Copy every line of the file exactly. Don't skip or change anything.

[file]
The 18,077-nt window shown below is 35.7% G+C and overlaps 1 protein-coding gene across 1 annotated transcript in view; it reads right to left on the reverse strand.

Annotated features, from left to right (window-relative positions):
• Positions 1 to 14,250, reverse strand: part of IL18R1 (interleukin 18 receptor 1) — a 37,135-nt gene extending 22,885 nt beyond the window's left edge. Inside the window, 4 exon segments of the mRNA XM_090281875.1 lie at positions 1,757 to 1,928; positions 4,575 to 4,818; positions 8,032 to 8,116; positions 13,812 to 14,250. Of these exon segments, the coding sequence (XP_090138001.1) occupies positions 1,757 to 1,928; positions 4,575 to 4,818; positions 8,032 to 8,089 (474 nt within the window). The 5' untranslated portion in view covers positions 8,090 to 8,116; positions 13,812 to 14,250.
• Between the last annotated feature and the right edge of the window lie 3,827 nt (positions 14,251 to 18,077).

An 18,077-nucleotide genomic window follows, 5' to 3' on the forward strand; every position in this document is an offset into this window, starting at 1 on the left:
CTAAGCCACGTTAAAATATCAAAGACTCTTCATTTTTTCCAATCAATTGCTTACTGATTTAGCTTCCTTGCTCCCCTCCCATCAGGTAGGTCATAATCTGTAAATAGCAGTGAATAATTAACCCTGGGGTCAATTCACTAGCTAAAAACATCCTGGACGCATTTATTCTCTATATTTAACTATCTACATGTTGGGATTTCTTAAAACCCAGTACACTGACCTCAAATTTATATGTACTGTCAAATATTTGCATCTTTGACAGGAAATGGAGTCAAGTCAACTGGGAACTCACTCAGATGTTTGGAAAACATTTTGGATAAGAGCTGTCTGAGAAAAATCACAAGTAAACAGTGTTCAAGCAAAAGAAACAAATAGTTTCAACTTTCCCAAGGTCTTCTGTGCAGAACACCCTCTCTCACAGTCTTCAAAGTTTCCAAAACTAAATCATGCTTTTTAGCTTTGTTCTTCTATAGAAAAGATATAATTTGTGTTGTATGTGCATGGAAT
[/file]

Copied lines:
The 18,077-nt window shown below is 35.7% G+C and overlaps 1 protein-coding gene across 1 annotated transcript in view; it reads right to left on the reverse strand.

Annotated features, from left to right (window-relative positions):
• Positions 1 to 14,250, reverse strand: part of IL18R1 (interleukin 18 receptor 1) — a 37,135-nt gene extending 22,885 nt beyond the window's left edge. Inside the window, 4 exon segments of the mRNA XM_090281875.1 lie at positions 1,757 to 1,928; positions 4,575 to 4,818; positions 8,032 to 8,116; positions 13,812 to 14,250. Of these exon segments, the coding sequence (XP_090138001.1) occupies positions 1,757 to 1,928; positions 4,575 to 4,818; positions 8,032 to 8,089 (474 nt within the window). The 5' untranslated portion in view covers positions 8,090 to 8,116; positions 13,812 to 14,250.
• Between the last annotated feature and the right edge of the window lie 3,827 nt (positions 14,251 to 18,077).

An 18,077-nucleotide genomic window follows, 5' to 3' on the forward strand; every position in this document is an offset into this window, starting at 1 on the left:
CTAAGCCACGTTAAAATATCAAAGACTCTTCATTTTTTCCAATCAATTGCTTACTGATTTAGCTTCCTTGCTCCCCTCCCATCAGGTAGGTCATAATCTGTAAATAGCAGTGAATAATTAACCCTGGGGTCAATTCACTAGCTAAAAACATCCTGGACGCATTTATTCTCTATATTTAACTATCTACATGTTGGGATTTCTTAAAACCCAGTACACTGACCTCAAATTTATATGTACTGTCAAATATTTGCATCTTTGACAGGAAATGGAGTCAAGTCAACTGGGAACTCACTCAGATGTTTGGAAAACATTTTGGATAAGAGCTGTCTGAGAAAAATCACAAGTAAACAGTGTTCAAGCAAAAGAAACAAATAGTTTCAACTTTCCCAAGGTCTTCTGTGCAGAACACCCTCTCTCACAGTCTTCAAAGTTTCCAAAACTAAATCATGCTTTTTAGCTTTGTTCTTCTATAGAAAAGATATAATTTGTGTTGTATGTGCATGGAAT